The UAE is constructed and prides itself on being well versed and educated on all that is business and certainly conducts themselves as such. Business relationships for the Emirates are based solely on the premise of trust and the infrastructure of the personal relationships of which they nurture with great care.
Many of the businesses located in the UAE are structured in a chain of command manner, with one person being identified as the ultimate decision maker. Many, particularly the smaller business sectors, are family owned and operated, being passed on from generation to generation.
Nothing is more of value to Emirates business entrepreneurs than manners, respect, courtesy and formality for these are all the attributes on which trust is based and makes for lasting and formidable business relationships.
Non-locals and Internationals will have more than a few customs to acclimate to when conducting business in the UAE.
Most notably, for all their rigidity that can be apparent at times, Emirate business owners surprisingly do not place much stock in punctuality; in fact, it is not uncommon to be kept waiting for a business meeting to begin should other tasks or phone conversations arise prior to or during a scheduled meeting.
This is not as much a sign of disrespect, as it is most important to Emirates to please as many people as possible at one time, coupled with their fierce loyalties towards their religion, family and friends. It is best when this occurs to go with the flow, have refreshments, be social and wait your turn patiently.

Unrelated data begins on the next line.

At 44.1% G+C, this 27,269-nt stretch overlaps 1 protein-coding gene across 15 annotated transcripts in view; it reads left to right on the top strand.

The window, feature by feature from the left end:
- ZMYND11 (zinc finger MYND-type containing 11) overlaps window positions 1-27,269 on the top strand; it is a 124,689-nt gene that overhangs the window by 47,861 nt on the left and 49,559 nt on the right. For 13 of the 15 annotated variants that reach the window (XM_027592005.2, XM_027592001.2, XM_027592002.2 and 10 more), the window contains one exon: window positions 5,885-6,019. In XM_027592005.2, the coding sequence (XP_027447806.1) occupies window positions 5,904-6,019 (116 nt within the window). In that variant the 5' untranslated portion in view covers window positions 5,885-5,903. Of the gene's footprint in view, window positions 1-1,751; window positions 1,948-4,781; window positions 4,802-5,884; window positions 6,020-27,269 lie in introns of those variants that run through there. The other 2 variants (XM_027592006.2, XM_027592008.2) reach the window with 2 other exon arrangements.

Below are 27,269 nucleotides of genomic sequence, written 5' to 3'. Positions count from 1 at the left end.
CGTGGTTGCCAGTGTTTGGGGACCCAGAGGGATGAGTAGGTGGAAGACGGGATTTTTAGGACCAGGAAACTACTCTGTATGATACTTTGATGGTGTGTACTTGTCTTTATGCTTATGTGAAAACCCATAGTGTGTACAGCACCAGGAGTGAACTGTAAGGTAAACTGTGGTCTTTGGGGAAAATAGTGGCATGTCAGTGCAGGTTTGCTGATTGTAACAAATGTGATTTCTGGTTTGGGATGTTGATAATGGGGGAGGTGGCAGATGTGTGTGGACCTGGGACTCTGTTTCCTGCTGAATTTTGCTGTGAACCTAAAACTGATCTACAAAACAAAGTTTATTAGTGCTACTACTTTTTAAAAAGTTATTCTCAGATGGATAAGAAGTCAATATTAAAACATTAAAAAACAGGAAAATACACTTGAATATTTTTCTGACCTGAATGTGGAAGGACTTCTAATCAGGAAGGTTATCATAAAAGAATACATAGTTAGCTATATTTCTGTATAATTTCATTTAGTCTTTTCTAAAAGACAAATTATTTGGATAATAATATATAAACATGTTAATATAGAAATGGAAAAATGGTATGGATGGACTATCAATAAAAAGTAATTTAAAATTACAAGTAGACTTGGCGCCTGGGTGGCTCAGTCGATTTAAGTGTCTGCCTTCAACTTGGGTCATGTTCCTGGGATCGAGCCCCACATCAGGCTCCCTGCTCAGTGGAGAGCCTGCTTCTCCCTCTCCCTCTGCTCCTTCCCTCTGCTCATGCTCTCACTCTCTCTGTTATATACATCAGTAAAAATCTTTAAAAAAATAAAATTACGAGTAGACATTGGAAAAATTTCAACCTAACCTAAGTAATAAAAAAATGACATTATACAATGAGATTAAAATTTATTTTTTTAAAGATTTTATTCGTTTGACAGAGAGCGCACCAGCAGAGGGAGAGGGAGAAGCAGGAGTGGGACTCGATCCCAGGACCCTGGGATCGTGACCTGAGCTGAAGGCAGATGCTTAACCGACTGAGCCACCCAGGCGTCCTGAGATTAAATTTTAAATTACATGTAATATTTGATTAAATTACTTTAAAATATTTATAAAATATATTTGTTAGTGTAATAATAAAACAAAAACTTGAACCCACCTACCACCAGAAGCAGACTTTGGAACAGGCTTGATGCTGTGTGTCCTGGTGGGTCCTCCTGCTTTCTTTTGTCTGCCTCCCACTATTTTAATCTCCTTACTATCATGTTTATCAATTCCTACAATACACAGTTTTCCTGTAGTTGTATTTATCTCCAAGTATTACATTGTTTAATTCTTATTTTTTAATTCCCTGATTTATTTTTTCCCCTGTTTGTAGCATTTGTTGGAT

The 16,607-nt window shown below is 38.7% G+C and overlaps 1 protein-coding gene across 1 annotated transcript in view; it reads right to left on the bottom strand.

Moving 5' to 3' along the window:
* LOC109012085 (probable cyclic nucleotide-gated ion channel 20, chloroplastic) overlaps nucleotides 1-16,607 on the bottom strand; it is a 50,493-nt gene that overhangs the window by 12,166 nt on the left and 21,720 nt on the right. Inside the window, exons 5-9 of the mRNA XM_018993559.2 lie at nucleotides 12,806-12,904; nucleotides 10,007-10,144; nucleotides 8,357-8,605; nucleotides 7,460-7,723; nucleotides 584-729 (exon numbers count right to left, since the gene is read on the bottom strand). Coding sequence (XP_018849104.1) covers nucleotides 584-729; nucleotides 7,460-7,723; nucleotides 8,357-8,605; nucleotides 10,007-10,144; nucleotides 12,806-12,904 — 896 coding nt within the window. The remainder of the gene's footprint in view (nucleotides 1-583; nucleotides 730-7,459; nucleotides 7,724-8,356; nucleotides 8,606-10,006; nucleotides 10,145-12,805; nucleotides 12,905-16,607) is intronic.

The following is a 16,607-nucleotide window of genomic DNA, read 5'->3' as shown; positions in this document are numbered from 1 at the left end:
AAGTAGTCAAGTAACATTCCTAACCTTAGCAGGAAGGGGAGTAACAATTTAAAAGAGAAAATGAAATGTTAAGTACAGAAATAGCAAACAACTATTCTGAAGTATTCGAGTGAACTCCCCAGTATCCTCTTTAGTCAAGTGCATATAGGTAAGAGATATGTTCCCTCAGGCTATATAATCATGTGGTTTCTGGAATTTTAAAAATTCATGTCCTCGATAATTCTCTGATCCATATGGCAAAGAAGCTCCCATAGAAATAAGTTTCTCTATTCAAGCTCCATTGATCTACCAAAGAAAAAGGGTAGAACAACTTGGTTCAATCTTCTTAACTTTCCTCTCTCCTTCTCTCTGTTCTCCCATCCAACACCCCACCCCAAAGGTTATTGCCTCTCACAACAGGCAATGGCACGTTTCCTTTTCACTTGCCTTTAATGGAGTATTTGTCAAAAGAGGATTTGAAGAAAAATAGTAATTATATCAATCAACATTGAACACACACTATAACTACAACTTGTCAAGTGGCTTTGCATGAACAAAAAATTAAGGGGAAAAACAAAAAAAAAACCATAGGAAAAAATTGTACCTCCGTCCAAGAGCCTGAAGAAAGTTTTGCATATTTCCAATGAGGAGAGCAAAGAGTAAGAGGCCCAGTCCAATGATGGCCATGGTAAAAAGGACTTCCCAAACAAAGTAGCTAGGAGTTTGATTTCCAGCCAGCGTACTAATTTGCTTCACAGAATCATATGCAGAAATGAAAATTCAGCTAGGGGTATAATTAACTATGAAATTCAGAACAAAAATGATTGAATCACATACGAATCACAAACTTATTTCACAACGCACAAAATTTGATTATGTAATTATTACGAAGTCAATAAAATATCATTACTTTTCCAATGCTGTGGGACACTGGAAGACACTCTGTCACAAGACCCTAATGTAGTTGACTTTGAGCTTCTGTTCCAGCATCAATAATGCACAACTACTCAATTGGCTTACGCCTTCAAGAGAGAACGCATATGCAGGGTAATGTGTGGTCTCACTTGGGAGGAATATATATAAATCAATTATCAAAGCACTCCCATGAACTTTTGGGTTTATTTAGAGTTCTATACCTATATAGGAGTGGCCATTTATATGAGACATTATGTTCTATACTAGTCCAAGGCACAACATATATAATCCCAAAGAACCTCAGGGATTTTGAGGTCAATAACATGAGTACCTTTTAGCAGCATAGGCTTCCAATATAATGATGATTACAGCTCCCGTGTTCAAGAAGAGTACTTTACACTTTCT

Frequently meetings may be canceled without notice. This is primarily because Emirates hold personal relationships well ahead of business obligations.
While in other parts of the world the typical work week begins on Monday and closes on Friday, the UAE business world is much different. Their work weeks start on Saturday and end on Wednesday.
Thursdays and Fridays are considered to be days of rest.
Working hours are also distinct and often do not begin until 9:00 a.m.
Employees will then work four to five hours and break until 4 or 5:00 p.m. and work well into the evening.
In the UAE, status is very based on the individual, whom their family members are and age. It is not uncommon for numerous family members to work within one company, with the head decision maker being a father or grandfather.
Since status is prominent, referring to people by their proper titles is vital. These titles include Shaikh, translated as “master or chief,” Mohandas or “engineer” and Ustadh translated as “professor.” The Sheikh is always to be greeted initially by a firm handshake and eye contact; this is generally the eldest person in the room, but not always so it is wise to inquire first. It is also not customary to shake hands with any female in the room unless they initiate this.
Since Emirates prefer to work with individuals that they know, it is a good idea to have someone who is already in the Emirate corporate world to do introductions first, generally taking your business card to present to the head of the business.
After that all meetings should be planned to occur in person; it is rare that any business deals or ventures are discussed via phone.
Finally, once a business partnership has begun with Emirates it is frowned upon to lose contact with those resources and people, even if business ceases for a period of time. Remember that the UAE is solely based on forged and long lasting relationships with trusted associates, so it is considered rude and hostile to not nurture those relationships for the duration.
See also: Starting a Business in Abu Dhabi
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